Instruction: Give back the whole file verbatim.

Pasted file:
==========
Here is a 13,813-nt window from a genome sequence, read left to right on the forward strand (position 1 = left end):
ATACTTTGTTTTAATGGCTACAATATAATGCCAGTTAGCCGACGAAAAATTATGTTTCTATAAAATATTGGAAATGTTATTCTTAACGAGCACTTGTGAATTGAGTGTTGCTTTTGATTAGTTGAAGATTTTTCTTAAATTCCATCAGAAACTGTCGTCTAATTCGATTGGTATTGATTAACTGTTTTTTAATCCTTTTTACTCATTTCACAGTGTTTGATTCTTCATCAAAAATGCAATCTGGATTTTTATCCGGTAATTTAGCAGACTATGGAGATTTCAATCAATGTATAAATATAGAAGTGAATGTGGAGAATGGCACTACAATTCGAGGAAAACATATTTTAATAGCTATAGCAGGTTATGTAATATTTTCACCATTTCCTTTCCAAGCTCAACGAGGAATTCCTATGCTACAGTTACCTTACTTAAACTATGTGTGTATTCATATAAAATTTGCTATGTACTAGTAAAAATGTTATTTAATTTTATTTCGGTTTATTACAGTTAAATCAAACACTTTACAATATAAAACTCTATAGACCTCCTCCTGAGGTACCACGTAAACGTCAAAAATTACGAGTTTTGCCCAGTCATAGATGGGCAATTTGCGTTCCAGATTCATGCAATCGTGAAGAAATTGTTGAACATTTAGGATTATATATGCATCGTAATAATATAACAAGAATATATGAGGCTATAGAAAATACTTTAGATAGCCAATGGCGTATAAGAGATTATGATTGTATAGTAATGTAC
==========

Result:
Here is a 13,813-nt window from a genome sequence, read left to right on the forward strand (position 1 = left end):
ATACTTTGTTTTAATGGCTACAATATAATGCCAGTTAGCCGACGAAAAATTATGTTTCTATAAAATATTGGAAATGTTATTCTTAACGAGCACTTGTGAATTGAGTGTTGCTTTTGATTAGTTGAAGATTTTTCTTAAATTCCATCAGAAACTGTCGTCTAATTCGATTGGTATTGATTAACTGTTTTTTAATCCTTTTTACTCATTTCACAGTGTTTGATTCTTCATCAAAAATGCAATCTGGATTTTTATCCGGTAATTTAGCAGACTATGGAGATTTCAATCAATGTATAAATATAGAAGTGAATGTGGAGAATGGCACTACAATTCGAGGAAAACATATTTTAATAGCTATAGCAGGTTATGTAATATTTTCACCATTTCCTTTCCAAGCTCAACGAGGAATTCCTATGCTACAGTTACCTTACTTAAACTATGTGTGTATTCATATAAAATTTGCTATGTACTAGTAAAAATGTTATTTAATTTTATTTCGGTTTATTACAGTTAAATCAAACACTTTACAATATAAAACTCTATAGACCTCCTCCTGAGGTACCACGTAAACGTCAAAAATTACGAGTTTTGCCCAGTCATAGATGGGCAATTTGCGTTCCAGATTCATGCAATCGTGAAGAAATTGTTGAACATTTAGGATTATATATGCATCGTAATAATATAACAAGAATATATGAGGCTATAGAAAATACTTTAGATAGCCAATGGCGTATAAGAGATTATGATTGTATAGTAATGTAC